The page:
5 Things To Look For When Los Angeles Plays Monday Night
It's been a long wait, but the regular season is finally upon us.
The wait seemed even longer after NFL Commissioner Roger Goodell made the Jan. 12 announcement the Rams would move back to Los Angeles after 21 years. The excitement and hype was so high for the Rams return, football could have started on Jan. 13 and the L.A. Coliseum would have sold out.
After a month's worth of exhibition games and training camp practices, the realization has set in that, despite a glamorous return, the Rams are anything but. The team is still trying to reach beyond their own horizon in hopes of making the playoffs, or at the very least, achieve a winning season.
Now that the dust has settled and the team begins it's first step into the new season. That first step comes against their division foe, the San Francisco 49ers and it will be up to the Rams to get this new era of Los Angeles football started on the right foot.
Is Case Keenum the real deal?
Keenum's importance to the team has been felt in more ways than one. When the Rams drafted Jared Goff in the first round, it was all but certain Nick Foles would be leaving the team, one way or another. The Rams relied on Keenum to be their veteran presence to help the rookie grow into the starting role.
Then, Goff's progress was pedestrian at-best this preseason, leaving Keenum to solidify his role as the starter for the rest of the season.
Keenum played in six games for the Rams in 2015 and completed 76 of his 125 attempts. That's good enough for a 60.8 completion percentage.
More importantly, he led the Rams to a 3-1 record over the final quarter of the regular season. The only team to beat the Rams over the stretch? The San Francisco 49ers.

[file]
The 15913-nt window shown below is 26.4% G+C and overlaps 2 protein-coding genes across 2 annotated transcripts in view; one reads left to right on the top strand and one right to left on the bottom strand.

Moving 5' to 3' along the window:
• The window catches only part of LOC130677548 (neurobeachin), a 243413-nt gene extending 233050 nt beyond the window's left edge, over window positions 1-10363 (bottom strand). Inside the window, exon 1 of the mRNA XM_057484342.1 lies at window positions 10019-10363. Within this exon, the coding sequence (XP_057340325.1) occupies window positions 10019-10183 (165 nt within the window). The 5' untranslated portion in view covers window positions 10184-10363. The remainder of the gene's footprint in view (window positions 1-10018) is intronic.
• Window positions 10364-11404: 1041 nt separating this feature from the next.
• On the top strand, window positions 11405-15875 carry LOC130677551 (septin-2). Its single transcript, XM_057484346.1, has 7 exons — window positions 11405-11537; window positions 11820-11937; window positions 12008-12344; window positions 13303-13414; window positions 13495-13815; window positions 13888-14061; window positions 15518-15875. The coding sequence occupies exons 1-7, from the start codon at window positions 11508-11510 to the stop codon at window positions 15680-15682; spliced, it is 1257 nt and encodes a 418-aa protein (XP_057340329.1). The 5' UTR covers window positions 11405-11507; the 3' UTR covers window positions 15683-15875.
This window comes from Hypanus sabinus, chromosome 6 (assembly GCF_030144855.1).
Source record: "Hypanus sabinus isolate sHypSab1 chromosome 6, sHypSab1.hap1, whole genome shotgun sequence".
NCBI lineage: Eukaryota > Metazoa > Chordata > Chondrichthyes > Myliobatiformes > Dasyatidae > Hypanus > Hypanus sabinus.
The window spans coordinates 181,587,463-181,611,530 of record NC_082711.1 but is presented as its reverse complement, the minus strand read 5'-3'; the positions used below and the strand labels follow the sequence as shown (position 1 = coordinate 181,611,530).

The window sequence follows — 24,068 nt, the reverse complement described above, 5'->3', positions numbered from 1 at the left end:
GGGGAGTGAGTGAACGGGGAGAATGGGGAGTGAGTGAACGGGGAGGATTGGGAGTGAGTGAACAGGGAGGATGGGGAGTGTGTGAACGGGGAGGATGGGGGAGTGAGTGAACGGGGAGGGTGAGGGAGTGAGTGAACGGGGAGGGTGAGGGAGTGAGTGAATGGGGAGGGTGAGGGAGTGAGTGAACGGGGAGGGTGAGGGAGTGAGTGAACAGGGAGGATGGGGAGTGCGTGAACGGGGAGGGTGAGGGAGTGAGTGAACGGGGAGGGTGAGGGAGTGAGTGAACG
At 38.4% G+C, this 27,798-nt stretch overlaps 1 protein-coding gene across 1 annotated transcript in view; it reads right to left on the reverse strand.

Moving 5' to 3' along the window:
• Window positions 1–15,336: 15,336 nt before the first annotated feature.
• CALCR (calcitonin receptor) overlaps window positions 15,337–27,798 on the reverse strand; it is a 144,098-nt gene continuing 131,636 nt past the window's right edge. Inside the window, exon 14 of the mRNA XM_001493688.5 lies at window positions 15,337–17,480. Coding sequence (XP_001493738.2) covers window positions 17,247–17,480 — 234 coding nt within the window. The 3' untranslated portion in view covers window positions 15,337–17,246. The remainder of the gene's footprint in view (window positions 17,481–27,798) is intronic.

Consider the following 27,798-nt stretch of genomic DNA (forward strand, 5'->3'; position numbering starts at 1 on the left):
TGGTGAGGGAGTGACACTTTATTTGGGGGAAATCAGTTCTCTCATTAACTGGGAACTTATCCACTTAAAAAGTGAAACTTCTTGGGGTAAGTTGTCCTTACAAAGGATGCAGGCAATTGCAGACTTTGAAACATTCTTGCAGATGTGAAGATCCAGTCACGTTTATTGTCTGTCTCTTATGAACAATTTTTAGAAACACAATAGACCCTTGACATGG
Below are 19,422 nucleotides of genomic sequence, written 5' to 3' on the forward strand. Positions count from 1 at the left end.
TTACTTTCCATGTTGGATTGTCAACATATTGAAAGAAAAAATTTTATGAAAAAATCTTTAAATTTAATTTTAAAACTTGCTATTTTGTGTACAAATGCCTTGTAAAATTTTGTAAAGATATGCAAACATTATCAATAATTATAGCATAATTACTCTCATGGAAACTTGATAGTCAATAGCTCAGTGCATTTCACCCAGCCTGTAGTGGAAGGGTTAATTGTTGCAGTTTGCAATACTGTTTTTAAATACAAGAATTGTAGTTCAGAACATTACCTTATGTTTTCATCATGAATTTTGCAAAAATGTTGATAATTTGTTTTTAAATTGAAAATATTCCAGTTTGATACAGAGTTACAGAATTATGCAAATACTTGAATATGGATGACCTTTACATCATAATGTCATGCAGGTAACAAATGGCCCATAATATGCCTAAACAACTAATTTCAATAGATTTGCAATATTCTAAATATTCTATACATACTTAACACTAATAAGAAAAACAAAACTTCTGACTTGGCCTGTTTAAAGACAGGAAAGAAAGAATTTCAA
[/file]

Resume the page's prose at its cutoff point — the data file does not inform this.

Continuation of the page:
Granted he won't be playing the same team, but if Keenum could do that in each quarter of the 2016 regular season, the Rams will stand a good chance to end their 11-year drought without a winning record.
It's a tall order for a quarterback who has never been the starter throughout the course of a regular season. Keenum has flashed at moments throughout his career, but the Rams need a more consistent player for 16 games.
Year II of Todd Gurley
It's hard to believe Todd Gurley only played in 13 games for the Rams in 2015.
In those 13 games, Gurley rushed for 1,106 yards on 229 carries with five runs of more than 40 yards. He finished with 10 touchdowns to go with those totals.
Gurley was hardly used in the preseason and for good reason. He's the heart and soul of the Rams' offense. If he goes down, it could be a long season. The season could arguably be just as difficult, even with Gurley in the lineup. But it's a fact the run-first offense goes through Gurley.
Monday will be the first time we get to see Gurley without the reins of precaution.
The Rams will probably get the game going by feeding the Gurley the ball early instead of going to the air on the first drive. Will Gurley have any rust?
The defensive line has looked great all through the preseason.